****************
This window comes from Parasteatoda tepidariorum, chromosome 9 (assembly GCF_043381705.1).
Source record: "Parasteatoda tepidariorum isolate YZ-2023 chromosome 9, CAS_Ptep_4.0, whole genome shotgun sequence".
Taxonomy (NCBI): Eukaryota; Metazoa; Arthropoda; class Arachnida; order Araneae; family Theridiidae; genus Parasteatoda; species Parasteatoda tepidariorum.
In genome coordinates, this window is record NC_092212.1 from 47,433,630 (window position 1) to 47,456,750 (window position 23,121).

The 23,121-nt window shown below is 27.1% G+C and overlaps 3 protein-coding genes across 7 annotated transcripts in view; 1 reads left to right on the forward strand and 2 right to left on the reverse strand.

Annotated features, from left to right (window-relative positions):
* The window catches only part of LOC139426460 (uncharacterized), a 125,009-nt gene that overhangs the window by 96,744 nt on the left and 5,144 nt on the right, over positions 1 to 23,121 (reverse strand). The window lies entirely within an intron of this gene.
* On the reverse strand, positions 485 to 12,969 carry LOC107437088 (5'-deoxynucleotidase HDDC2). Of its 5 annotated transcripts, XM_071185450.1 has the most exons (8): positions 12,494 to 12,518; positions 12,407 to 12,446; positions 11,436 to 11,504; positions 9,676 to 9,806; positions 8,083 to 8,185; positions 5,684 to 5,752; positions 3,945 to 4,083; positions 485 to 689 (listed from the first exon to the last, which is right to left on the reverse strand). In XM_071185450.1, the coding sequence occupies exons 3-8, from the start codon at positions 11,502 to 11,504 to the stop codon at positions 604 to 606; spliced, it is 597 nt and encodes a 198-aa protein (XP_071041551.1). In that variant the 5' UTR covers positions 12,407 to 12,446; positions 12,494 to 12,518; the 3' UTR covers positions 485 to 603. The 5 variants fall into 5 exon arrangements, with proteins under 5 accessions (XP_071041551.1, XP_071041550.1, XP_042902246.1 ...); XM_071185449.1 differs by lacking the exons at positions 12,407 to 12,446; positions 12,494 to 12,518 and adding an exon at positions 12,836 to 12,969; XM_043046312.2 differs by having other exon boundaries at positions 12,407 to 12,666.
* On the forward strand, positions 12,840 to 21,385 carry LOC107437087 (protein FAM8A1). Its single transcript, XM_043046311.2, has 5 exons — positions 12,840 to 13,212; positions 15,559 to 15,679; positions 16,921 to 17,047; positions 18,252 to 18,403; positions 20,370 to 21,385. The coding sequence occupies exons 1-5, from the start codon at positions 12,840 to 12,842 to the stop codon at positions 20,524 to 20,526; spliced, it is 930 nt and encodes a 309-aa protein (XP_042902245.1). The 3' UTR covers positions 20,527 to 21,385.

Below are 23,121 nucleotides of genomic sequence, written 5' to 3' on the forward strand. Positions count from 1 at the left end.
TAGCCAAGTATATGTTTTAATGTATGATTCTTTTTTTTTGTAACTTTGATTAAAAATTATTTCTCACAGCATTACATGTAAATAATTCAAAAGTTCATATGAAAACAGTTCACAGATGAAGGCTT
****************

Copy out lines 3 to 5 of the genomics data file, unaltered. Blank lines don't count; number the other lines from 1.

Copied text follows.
Taxonomy (NCBI): Eukaryota; Metazoa; Arthropoda; class Arachnida; order Araneae; family Theridiidae; genus Parasteatoda; species Parasteatoda tepidariorum.
In genome coordinates, this window is record NC_092212.1 from 47,433,630 (window position 1) to 47,456,750 (window position 23,121).

The 23,121-nt window shown below is 27.1% G+C and overlaps 3 protein-coding genes across 7 annotated transcripts in view; 1 reads left to right on the forward strand and 2 right to left on the reverse strand.